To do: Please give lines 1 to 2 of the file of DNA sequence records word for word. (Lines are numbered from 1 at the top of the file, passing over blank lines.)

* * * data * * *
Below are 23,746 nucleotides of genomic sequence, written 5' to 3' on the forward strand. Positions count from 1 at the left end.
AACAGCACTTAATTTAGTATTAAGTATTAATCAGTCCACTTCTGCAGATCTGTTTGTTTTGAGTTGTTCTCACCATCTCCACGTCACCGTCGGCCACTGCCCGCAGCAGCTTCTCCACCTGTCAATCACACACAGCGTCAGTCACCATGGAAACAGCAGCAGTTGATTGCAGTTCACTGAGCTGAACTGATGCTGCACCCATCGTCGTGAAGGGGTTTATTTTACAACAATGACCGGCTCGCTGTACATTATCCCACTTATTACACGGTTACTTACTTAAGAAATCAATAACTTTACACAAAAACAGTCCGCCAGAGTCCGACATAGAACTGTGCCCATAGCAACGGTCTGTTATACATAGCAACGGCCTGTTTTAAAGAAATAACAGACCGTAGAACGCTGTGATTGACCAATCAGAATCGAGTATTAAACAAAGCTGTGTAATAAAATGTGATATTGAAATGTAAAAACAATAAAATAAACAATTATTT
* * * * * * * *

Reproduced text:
Below are 23,746 nucleotides of genomic sequence, written 5' to 3' on the forward strand. Positions count from 1 at the left end.
AACAGCACTTAATTTAGTATTAAGTATTAATCAGTCCACTTCTGCAGATCTGTTTGTTTTGAGTTGTTCTCACCATCTCCACGTCACCGTCGGCCACTGCCCGCAGCAGCTTCTCCACCTGTCAATCACACACAGCGTCAGTCACCATGGAAACAGCAGCAGTTGATTGCAGTTCACTGAGCTGAACTGATGCTGCACCCATCGTCGTGAAGGGGTTTATTTTACAACAATGACCGGCTCGCTGTACATTATCCCACTTATTACACGGTTACTTACTTAAGAAATCAATAACTTTACACAAAAACAGTCCGCCAGAGTCCGACATAGAACTGTGCCCATAGCAACGGTCTGTTATACATAGCAACGGCCTGTTTTAAAGAAATAACAGACCGTAGAACGCTGTGATTGACCAATCAGAATCGAGTATTAAACAAAGCTGTGTAATAAAATGTGATATTGAAATGTAAAAACAATAAAATAAACAATTATTT